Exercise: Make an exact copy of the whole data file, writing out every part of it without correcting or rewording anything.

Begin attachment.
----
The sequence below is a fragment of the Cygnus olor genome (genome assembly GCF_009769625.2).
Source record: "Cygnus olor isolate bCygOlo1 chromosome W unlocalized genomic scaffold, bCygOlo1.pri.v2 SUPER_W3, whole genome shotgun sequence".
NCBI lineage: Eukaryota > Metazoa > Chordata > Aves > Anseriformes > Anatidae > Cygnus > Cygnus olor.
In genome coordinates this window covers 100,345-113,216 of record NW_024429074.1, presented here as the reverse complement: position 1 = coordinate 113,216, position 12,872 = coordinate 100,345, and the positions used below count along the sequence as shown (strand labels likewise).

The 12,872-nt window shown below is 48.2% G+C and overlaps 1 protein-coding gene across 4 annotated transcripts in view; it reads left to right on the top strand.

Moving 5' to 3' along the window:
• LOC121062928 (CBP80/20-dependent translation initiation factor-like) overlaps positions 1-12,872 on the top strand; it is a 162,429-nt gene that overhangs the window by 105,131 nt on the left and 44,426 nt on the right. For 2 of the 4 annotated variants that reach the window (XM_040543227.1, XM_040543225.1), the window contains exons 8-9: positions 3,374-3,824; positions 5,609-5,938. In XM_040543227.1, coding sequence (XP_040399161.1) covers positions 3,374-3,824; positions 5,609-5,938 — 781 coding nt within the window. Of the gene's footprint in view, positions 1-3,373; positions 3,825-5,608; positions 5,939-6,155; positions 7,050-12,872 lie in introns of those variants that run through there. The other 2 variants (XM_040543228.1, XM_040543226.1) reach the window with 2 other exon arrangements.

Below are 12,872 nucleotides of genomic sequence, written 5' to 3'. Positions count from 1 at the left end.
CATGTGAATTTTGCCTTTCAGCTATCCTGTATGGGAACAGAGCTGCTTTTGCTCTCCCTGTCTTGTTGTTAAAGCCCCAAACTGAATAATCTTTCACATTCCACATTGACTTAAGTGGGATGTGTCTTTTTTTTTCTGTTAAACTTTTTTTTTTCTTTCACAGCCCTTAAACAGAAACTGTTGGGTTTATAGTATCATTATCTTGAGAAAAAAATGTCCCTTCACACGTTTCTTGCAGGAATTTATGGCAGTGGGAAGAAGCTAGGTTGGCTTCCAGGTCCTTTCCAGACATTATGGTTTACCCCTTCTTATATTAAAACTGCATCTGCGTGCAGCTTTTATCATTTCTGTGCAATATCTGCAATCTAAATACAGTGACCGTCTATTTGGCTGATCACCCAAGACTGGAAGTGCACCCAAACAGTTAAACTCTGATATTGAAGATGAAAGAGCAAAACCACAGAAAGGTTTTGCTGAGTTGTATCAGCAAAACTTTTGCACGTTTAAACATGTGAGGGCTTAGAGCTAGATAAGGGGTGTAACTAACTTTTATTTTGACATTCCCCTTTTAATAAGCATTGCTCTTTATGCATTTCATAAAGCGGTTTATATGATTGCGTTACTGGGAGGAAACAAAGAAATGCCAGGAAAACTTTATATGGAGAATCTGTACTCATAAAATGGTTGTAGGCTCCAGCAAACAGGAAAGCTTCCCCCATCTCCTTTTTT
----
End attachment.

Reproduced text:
The sequence below is a fragment of the Cygnus olor genome (genome assembly GCF_009769625.2).
Source record: "Cygnus olor isolate bCygOlo1 chromosome W unlocalized genomic scaffold, bCygOlo1.pri.v2 SUPER_W3, whole genome shotgun sequence".
NCBI lineage: Eukaryota > Metazoa > Chordata > Aves > Anseriformes > Anatidae > Cygnus > Cygnus olor.
In genome coordinates this window covers 100,345-113,216 of record NW_024429074.1, presented here as the reverse complement: position 1 = coordinate 113,216, position 12,872 = coordinate 100,345, and the positions used below count along the sequence as shown (strand labels likewise).

The 12,872-nt window shown below is 48.2% G+C and overlaps 1 protein-coding gene across 4 annotated transcripts in view; it reads left to right on the top strand.

Moving 5' to 3' along the window:
• LOC121062928 (CBP80/20-dependent translation initiation factor-like) overlaps positions 1-12,872 on the top strand; it is a 162,429-nt gene that overhangs the window by 105,131 nt on the left and 44,426 nt on the right. For 2 of the 4 annotated variants that reach the window (XM_040543227.1, XM_040543225.1), the window contains exons 8-9: positions 3,374-3,824; positions 5,609-5,938. In XM_040543227.1, coding sequence (XP_040399161.1) covers positions 3,374-3,824; positions 5,609-5,938 — 781 coding nt within the window. Of the gene's footprint in view, positions 1-3,373; positions 3,825-5,608; positions 5,939-6,155; positions 7,050-12,872 lie in introns of those variants that run through there. The other 2 variants (XM_040543228.1, XM_040543226.1) reach the window with 2 other exon arrangements.

Below are 12,872 nucleotides of genomic sequence, written 5' to 3'. Positions count from 1 at the left end.
CATGTGAATTTTGCCTTTCAGCTATCCTGTATGGGAACAGAGCTGCTTTTGCTCTCCCTGTCTTGTTGTTAAAGCCCCAAACTGAATAATCTTTCACATTCCACATTGACTTAAGTGGGATGTGTCTTTTTTTTTCTGTTAAACTTTTTTTTTTCTTTCACAGCCCTTAAACAGAAACTGTTGGGTTTATAGTATCATTATCTTGAGAAAAAAATGTCCCTTCACACGTTTCTTGCAGGAATTTATGGCAGTGGGAAGAAGCTAGGTTGGCTTCCAGGTCCTTTCCAGACATTATGGTTTACCCCTTCTTATATTAAAACTGCATCTGCGTGCAGCTTTTATCATTTCTGTGCAATATCTGCAATCTAAATACAGTGACCGTCTATTTGGCTGATCACCCAAGACTGGAAGTGCACCCAAACAGTTAAACTCTGATATTGAAGATGAAAGAGCAAAACCACAGAAAGGTTTTGCTGAGTTGTATCAGCAAAACTTTTGCACGTTTAAACATGTGAGGGCTTAGAGCTAGATAAGGGGTGTAACTAACTTTTATTTTGACATTCCCCTTTTAATAAGCATTGCTCTTTATGCATTTCATAAAGCGGTTTATATGATTGCGTTACTGGGAGGAAACAAAGAAATGCCAGGAAAACTTTATATGGAGAATCTGTACTCATAAAATGGTTGTAGGCTCCAGCAAACAGGAAAGCTTCCCCCATCTCCTTTTTT